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Positioning for Recovery Amid Uncertainty

Until things stop getting worse, we expect a bumpy ride

Key Insights

  • The drivers of uncertainty are liquidity concerns, the spread of the virus, and the pandemic’s impact on global economies.
  • We are gradually adding to equities and increasing our exposure to credit sectors.

The current crisis is an unprecedented twin “black swan” event involving both a pandemic and a major shock in oil prices. The key factors driving uncertainty in this environment are liquidity concerns, the alarming spread rate of the contagion, and the pandemic’s toll on global economies.

As panic selling across almost all assets accelerated, the Federal Reserve acted swiftly to stabilize markets and restore liquidity. However, some less liquid asset classes—those below investment grade—continue to be stressed. Meanwhile, the magnitude of the pandemic and its global economic impact continue to unfold, with unemployment increasing dramatically and a global recession looming.

In our multi-asset portfolios, we are gradually adding to equities. With attractive valuations and a favorable capital markets backdrop, we are incrementally closing our U.S. equities underweight. We are looking toward moderating our overweight to U.S. growth stocks, as we believe U.S. value stocks could be poised for a more pronounced rebound once volatility abates. Despite recent underperformance, we remain overweight to U.S. small-caps as they could be one of the best‑performing sectors in a recovery.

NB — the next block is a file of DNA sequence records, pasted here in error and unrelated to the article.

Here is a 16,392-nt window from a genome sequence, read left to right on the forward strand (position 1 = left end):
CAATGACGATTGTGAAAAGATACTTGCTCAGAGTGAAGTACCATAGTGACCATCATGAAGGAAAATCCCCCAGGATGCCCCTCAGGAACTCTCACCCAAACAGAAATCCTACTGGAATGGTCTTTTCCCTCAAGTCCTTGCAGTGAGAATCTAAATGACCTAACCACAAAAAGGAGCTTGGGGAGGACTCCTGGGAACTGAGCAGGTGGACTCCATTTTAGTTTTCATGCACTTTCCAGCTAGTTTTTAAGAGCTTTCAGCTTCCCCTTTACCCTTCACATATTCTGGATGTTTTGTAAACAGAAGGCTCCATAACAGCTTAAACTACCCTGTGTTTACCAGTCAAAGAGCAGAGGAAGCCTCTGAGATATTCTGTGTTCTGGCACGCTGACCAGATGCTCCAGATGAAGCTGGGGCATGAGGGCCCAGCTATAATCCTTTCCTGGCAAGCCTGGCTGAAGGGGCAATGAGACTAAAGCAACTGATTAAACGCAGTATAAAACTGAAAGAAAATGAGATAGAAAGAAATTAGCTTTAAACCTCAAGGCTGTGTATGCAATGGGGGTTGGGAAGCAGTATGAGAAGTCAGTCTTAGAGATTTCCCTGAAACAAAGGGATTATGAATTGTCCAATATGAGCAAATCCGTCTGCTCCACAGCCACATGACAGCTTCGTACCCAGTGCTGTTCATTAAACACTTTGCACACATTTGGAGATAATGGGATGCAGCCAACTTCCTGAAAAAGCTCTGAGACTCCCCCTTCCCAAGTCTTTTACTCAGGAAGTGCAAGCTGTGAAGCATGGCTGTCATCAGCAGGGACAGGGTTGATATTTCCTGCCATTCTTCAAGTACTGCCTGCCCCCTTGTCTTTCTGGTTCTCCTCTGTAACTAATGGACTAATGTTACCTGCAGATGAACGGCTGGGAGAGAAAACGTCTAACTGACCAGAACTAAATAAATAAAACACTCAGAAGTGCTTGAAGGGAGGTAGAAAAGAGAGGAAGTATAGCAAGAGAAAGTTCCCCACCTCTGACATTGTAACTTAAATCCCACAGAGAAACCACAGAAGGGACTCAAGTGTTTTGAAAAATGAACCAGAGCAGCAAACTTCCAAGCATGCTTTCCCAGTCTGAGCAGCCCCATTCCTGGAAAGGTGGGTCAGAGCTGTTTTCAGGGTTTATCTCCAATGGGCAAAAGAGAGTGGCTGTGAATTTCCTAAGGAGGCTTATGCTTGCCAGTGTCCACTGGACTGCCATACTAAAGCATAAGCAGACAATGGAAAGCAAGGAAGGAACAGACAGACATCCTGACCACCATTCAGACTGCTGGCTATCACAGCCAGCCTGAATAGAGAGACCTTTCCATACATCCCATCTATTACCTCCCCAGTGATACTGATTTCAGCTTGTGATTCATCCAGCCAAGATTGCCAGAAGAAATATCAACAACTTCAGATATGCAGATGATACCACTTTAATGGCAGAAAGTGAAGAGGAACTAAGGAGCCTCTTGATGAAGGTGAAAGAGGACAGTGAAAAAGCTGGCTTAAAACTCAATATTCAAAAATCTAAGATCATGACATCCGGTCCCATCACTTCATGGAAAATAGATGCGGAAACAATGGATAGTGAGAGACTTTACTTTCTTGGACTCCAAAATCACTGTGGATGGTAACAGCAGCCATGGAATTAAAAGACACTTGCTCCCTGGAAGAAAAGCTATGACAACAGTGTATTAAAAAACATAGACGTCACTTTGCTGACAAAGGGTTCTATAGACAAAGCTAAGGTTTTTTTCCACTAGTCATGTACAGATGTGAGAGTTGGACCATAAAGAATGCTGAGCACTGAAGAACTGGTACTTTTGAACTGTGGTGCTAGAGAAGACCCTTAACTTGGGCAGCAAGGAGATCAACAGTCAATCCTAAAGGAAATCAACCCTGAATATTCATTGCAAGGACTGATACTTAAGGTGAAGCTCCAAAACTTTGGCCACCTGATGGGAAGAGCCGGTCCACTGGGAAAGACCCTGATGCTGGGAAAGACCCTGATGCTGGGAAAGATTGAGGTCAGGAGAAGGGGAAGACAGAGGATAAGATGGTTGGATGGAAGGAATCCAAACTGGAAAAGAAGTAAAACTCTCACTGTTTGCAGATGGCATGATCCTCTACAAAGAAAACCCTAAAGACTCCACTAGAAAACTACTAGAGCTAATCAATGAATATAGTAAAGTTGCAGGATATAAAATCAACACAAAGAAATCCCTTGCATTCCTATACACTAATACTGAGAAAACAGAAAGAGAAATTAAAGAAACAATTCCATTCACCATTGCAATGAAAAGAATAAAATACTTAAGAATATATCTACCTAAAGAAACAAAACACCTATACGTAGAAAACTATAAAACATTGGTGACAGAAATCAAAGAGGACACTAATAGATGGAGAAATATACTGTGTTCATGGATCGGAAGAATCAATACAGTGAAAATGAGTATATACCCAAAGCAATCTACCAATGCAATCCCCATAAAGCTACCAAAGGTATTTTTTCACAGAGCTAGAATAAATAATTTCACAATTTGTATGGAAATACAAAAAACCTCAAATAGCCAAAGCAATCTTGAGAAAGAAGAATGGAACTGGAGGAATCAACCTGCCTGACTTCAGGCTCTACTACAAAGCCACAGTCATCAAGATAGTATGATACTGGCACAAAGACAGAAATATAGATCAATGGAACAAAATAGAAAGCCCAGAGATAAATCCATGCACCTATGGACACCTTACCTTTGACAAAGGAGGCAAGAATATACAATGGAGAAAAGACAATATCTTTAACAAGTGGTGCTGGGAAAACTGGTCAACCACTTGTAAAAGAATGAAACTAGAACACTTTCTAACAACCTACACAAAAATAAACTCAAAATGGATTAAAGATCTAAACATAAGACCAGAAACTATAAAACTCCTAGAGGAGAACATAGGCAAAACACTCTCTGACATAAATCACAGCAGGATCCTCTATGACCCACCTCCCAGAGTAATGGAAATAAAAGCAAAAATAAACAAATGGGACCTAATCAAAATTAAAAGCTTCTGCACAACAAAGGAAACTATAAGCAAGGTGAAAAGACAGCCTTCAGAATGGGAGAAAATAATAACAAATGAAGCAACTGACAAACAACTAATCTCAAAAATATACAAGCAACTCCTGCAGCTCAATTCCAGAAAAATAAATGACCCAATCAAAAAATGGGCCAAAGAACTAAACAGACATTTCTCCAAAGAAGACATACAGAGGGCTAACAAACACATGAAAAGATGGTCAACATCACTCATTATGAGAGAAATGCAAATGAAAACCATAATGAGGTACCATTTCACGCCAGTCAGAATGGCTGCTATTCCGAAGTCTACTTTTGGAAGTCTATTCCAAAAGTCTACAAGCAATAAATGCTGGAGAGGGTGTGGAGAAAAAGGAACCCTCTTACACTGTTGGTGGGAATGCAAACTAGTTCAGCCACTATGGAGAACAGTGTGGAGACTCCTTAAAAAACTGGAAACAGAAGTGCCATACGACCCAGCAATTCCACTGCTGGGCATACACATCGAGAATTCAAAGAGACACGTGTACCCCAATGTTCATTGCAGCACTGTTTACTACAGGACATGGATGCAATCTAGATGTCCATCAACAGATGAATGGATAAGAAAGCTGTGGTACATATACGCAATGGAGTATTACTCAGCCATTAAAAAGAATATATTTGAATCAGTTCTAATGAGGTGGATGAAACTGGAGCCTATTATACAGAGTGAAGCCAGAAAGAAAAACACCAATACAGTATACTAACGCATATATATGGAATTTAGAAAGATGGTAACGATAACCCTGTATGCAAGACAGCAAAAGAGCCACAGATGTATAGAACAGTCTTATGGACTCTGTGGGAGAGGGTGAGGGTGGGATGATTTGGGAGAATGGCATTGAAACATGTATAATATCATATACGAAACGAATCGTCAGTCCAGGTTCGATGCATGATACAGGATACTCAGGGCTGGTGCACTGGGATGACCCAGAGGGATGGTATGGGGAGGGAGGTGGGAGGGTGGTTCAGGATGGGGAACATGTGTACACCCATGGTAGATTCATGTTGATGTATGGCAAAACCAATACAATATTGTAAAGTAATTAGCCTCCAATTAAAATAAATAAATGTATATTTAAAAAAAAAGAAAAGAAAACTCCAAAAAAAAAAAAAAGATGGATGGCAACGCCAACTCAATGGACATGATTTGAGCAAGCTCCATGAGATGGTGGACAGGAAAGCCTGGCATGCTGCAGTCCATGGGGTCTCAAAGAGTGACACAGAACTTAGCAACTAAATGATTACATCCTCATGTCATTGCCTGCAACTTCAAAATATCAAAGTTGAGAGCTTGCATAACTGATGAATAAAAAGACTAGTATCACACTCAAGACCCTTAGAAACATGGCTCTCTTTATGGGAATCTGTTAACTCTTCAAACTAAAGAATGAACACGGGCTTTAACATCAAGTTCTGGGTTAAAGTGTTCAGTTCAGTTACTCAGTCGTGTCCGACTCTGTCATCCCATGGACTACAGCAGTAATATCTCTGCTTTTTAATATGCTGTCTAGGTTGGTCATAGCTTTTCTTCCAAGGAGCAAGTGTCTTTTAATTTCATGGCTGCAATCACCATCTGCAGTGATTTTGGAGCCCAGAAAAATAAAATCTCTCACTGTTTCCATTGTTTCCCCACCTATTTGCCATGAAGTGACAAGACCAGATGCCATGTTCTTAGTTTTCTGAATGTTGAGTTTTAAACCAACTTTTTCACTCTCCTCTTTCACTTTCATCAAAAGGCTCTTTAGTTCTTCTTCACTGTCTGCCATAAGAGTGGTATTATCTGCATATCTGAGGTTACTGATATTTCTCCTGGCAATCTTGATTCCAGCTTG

In fixed income, we are adding to credit sectors via high yield bonds and bank loans, which could potentially deliver equity‑like returns postcrisis with lower overall volatility.

Until things stop getting worse, we expect a bumpy ride. Today’s economy is not plagued by the structural challenges of prior recessions and is supported by unprecedented stimulus measures. An eventual easing of social distancing measures could potentially lead to a swift economic rebound, though a second wave of infection could complicate the recovery.

The Pandemic’s Economic Impact and the Fed’s Response

The Fed’s stimulus measures provide a bridge as economic activity declines

The Pandemic’s Economic Impact and the Fed’s Response

January 1, 2008, to April 3, 2020.
Sources: Bloomberg Finance L.P. and data analysis T. Rowe Price.


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April 2020 / WEBCAST

Assessing the Coronavirus Impact on the US
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